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Ringing in Chester

Visitors to Chester will find a welcome at any of the towers where ringing takes place. 

We are always pleased to heve experienced ringers making use of the ready-made network of friends that is one of the strengths of bell ringing.

Novices can  be accommodated and those who have never seen bells being rung like this can come and watch.

And remember - bell-ringing is not dependent on good weather

The city of Chester has four 'ringable' towers. Within the city walls there is the Cathedral Church of the Blessed Virgin Mary and St Mary on-the-hill, and walking distance from the city centre is Hoole, All Saints and Handbridge, St Mary Without.

Prior to the 1970's, the Cathedral's large central tower housed a 29cwt ring of 10 bells. It is now just an eerily empty tower. The access was interesting to say the least; 3 separate spiral  staircases, passage ways and balconies. The ringing room was directly below the bells, similar to Hereford Cathedral, meaning they would have been very loud for the ringers. The huge louvres on all four sides of the central tower, at the same level as the bells would have made the tonne-and-a-half 10 very loud around the city. Many ringers would have dearly loved to have experienced ringing on the 'old' ring. They would certainly have been a very interesting challenge.

The first recorded peal in the City of Chester was rung in 1873. It is commemorated on a peal board inside the new Addleshaw Tower as follows;

5040 Grandsire Triples
On Saturday Evening March  22nd 1873
The Cathedral Society of Change Ringers
succeeded in ringing a true and complete peal of
Grandsire Triples, consisting of 5040 changes
In 3hrs 29mins. The ringers were stations as follows:

Treble. William Cross
2. Ambrose Bowden
3. William Woods
4. George Cross
5. William Walters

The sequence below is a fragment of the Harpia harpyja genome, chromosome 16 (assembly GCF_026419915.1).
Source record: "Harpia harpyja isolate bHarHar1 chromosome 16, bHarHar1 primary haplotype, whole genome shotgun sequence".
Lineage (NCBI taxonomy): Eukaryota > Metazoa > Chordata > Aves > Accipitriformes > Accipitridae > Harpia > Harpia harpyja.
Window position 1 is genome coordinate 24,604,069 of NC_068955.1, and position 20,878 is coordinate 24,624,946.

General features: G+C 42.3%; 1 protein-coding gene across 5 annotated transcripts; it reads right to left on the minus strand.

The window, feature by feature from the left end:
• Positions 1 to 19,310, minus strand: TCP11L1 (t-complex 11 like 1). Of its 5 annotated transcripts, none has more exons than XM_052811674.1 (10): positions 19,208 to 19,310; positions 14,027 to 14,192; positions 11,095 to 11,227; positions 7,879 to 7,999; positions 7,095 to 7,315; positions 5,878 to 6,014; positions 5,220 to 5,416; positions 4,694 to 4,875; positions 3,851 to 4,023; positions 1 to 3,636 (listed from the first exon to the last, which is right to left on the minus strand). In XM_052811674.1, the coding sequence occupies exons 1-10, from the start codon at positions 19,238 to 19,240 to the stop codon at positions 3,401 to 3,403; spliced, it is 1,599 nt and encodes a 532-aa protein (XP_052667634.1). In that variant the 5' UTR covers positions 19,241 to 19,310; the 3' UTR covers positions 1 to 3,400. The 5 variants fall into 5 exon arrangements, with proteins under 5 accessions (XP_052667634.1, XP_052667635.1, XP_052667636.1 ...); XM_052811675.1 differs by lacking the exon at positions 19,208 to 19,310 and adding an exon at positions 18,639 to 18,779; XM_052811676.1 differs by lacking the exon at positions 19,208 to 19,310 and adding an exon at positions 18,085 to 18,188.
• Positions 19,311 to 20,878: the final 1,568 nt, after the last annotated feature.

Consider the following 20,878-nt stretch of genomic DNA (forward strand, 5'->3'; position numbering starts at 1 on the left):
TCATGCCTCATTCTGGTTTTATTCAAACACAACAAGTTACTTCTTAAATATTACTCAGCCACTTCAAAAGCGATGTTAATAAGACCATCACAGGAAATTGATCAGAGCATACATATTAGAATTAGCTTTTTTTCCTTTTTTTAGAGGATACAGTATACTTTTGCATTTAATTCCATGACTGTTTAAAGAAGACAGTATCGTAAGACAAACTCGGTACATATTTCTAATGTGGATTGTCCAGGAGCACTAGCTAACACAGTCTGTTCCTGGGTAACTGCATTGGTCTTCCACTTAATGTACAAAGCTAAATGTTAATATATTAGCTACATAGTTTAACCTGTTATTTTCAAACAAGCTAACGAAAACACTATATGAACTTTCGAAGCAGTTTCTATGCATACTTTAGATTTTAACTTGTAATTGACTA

6. Freeman Ball
7. Robert Moulton
Tenor: Joseph Johnson

This whole peal was composed and conducted by Freeman Ball

Chester Cathedral's modern detached tower contains a 1970's Taylors ring of 12, with the tenor weighing 24-3-0.


Chester Cathedral practice on Monday nights and visitors are always most welcome.


St Mary on the hill is a council owned building now, and therefore, ringing is limited to special services. However, visiting bands are welcome, please contact the secretary for more information. The access to the ringing room is interesting in that you have to climb 3 vertical ladders:- something the faint hearted should definitely avoid. T
Across the River Dee is the Handbridge area of Chester which contains Chester's other ring of 8. a one ton Mears and Stainbank ring dating back to the end of the nineteenth century. 

Visitors are welcome to the Wednesday night practice.

Last but not Least is Hoole, a 7cwt ring of 6 on the outskirts of Chester. Practice night is Thursday and visitors are always welcome.

Chester Cathedral; 12 bells,

St Mary on-the-hill; 8 bells,

Hoole, All Saints; 6 bells,

Handbridge; 8 bells,

Chester's Unringables

Chester St Peter, 6 bells, 9 1/4Cwt

Chester St John, 8 bells, 14 Cwt

Chester Holy Trinity, 6 bells, ?

Chester St Michael

Chester is also famous for the rings of bells it has lost, but information about exactly what happened and when is sketchy at best. The Medieval St John's church was Chester's Cathedral from 1075 to 1102, located just outside the city walls, has a chime of 8 bells, but at some point in history, it had a 'ring' of bells. Its tall tower that once dominated the Chester skyline collapsed in 1881. St Peter's Church, located on the crossing, at the very epicentre of Chester, has a ring of 6 bells, but they are in such a state of disrepair, they are considered unringable. St Peter's have not been rung full circle since before the second world war at least. All 6 bells are still in the tower, and all swing freely. Some clappers are missing, and the wheels that remain are rotting away. 200 yards down Watergate St from St Peters is Holy Trinity church. This tower at one point did contain a ring of bells, which may have been stolen, perhaps during the second world war, when many church bells were removed from towers for safety reasons. Finally, St Michael's Church, now a heritage centre, also contained a ring of bells. At one point, probably between 1850 and 1881, there would have been 4 rings of bells that are either not there or not ringable today.

If you have any information regarding the lost rings of Chester, or  if you know anything on this page to be incorrect,  please get in contact the webmaster.

Another Website by Phil Burton